6 Habits of Highly Effective Organizations

6 Habits of Highly Effective Organizations

If you do what other successful people do, over and over again, nothing in the world can stop you from eventually getting the same results that they do. And if you don’t, nothing can help you.

So what do successful organizations do differently from unsuccessful ones? In a word, leverage.

Give me a lever long enough and a fulcrum on which to place it, and I shall move the world.

Archimedes
From Forces for Good

The methods of attaining this leverage can be broken down into 6 steps.

1. Serve Individuals and Advocate on Their Behalf

Work with government and advocate for policy change

High-impact organizations don’t just focus on doing one thing well. They may start out providing great programs, but eventually, they realize that they cannot achieve systemic change through service delivery alone. So they add policy advocacy to access government resources or to change legislation, thus expanding their impact.

Other nonprofits start out doing advocacy and later add grassroots programs to supercharge their strategy. Ultimately, all of them bridge the divide between service and advocacy, and become good at doing both. And the more they advocate and serve, the greater the impact they achieve.

We serve directly by helping

– individuals collect data and discover hidden factors increasing their risk or severity of dementia or mental illness.

– companies, organizations, and researchers share anonymous data

We advocate by working with the government to

– provide resources to researchers as well as

– reducing regulations that impede data sharing, experimentation, and scientific progress.

2. Make Markets Work

Harness market forces and see business as a powerful partner

Tapping into the power of self-interest and the laws of economics is far more effective than appealing to pure altruism. Great nonprofits find ways to work with markets and help businesses “do well while doing good.”

Ways of leveraging market forces to achieve social change on a grander scale include:

  • influencing business practices
  • building corporate partnerships
  • developing earned-income ventures such as software development and data analysis services for business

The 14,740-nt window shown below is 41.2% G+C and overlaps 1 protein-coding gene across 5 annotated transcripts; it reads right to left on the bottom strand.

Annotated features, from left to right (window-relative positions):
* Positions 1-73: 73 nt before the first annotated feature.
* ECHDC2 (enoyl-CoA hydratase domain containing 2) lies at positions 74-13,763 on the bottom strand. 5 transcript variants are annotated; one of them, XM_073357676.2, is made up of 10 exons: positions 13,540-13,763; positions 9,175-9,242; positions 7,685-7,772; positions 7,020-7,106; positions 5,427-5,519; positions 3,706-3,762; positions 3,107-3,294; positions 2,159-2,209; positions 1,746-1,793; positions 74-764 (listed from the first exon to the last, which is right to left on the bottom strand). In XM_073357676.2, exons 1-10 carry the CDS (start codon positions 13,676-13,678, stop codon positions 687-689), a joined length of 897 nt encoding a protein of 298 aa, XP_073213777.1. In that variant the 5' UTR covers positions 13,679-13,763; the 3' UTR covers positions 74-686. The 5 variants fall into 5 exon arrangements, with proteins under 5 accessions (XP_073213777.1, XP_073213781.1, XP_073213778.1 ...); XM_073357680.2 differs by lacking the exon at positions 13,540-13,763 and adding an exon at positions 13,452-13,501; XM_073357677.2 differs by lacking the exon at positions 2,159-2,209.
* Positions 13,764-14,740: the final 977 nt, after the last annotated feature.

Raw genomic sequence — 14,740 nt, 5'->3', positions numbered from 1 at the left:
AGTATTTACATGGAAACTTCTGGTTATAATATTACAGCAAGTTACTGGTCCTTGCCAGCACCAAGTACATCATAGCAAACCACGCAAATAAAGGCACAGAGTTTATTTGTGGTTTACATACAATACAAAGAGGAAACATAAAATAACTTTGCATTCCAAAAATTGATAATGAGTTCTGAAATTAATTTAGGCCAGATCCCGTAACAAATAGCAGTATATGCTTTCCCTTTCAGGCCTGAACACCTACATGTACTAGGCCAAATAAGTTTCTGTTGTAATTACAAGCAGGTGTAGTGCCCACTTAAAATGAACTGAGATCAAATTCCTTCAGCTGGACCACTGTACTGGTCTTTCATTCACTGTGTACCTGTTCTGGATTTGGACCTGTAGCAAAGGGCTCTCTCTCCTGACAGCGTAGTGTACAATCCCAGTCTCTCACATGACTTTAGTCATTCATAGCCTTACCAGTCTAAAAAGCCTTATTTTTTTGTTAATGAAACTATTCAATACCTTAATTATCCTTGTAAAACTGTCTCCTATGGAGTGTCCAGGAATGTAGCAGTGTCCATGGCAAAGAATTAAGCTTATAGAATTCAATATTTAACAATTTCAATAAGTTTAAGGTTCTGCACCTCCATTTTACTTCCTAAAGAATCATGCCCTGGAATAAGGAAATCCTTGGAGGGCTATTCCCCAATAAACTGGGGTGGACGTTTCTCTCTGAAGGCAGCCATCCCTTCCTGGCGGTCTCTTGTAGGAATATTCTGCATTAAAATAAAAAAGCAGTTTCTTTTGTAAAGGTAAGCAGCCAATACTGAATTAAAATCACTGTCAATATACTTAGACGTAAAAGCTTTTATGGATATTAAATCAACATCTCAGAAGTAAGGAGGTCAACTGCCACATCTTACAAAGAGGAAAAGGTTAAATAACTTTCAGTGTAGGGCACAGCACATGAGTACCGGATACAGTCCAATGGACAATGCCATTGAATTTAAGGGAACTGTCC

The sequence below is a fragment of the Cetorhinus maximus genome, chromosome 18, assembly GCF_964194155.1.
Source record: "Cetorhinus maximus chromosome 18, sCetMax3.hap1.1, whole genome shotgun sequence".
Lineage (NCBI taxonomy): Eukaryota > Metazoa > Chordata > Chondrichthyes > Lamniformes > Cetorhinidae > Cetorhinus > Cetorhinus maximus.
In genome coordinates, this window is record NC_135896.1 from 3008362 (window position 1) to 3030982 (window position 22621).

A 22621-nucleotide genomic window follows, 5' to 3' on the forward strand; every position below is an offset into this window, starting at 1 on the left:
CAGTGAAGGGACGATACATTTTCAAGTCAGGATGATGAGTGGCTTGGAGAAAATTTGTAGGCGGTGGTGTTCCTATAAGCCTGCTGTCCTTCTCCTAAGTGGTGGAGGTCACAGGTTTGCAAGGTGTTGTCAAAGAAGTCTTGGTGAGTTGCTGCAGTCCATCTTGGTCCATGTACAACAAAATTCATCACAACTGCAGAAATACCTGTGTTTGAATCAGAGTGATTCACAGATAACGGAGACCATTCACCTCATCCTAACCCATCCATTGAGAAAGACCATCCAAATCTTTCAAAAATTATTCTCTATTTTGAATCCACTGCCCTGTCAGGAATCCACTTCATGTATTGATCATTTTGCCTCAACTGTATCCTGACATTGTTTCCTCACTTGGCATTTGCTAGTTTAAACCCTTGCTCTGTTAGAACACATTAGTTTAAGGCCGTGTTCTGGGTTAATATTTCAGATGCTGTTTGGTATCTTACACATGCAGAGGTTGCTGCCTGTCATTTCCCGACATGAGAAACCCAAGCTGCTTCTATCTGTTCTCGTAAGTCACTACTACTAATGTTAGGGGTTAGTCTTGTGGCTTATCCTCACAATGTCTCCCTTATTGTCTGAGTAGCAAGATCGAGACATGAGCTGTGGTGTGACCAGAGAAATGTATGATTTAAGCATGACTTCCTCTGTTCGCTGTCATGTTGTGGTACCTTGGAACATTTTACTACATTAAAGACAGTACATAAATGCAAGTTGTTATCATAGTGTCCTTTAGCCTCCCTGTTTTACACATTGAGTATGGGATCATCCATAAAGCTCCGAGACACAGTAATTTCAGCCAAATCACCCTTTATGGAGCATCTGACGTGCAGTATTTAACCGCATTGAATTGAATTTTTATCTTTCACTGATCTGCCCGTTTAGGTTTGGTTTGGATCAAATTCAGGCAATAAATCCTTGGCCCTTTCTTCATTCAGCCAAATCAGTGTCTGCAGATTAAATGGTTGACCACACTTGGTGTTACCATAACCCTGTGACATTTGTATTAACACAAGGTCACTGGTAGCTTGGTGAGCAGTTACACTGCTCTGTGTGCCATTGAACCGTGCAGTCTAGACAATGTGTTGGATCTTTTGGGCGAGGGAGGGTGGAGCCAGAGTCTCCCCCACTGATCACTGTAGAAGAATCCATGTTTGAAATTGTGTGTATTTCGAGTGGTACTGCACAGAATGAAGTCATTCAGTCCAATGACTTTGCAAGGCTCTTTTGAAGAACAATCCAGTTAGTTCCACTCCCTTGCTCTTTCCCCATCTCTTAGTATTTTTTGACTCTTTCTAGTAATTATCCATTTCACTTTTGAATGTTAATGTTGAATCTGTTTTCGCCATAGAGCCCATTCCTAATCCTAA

We work with pharmacies, online grocers, and healthcare providers to give individuals access to their health, treatment, and diet data. We also work to provide an option for individuals to easily and anonymously share their data with the aggregated data pool to accelerate research.

3. Inspire Evangelists

Convert individual supporters into evangelists for the cause

Great nonprofits see volunteers as much more than a source of free labor or membership dues. They create meaningful ways to engage individuals in emotional experiences.

Ways We Inspire Evangelists

We reward citizen scientists for their data donations and researchers for publishing studies using this data.

4. Building Non-Profit Networks

Build and nurture nonprofit networks, treating other groups as allies

Ways We Build Non-Profit Networks
Open Source Software

We do this by creating open-source software that can be used by other research organizations to collect data and create studies.

Affiliate Organizations

We also sponsor local affiliate Crowdsourcing Cures Meetup groups. This involved bringing patients, physicians, researchers, data scientists, and programmers together to work on projects to solve challenging medical problems.

We strive for collaboration not competition. Wheel reinvention should be avoided at all costs.

5. Master the Art of Adaptation 

High-impact program directors are exceptionally adaptive, modifying their tactics as needed to increase their success. They respond to changing circumstances with one innovation after another. Mistakes and failures are an inevitable result of experimentation. But unlike ineffective nonprofits, they master the ability to listen, learn, and modify their approach based on external cues — allowing them to sustain their impact and stay relevant.

6. Share Leadership

High-impact program directors share power in order to be a stronger force for good. They distribute leadership throughout their organization and their nonprofit network — empowering others to lead. And they cultivate a strong second-in-command, build enduring teams with long tenure, and develop highly engaged boards in order to have more impact.

How We Implement These Lessons

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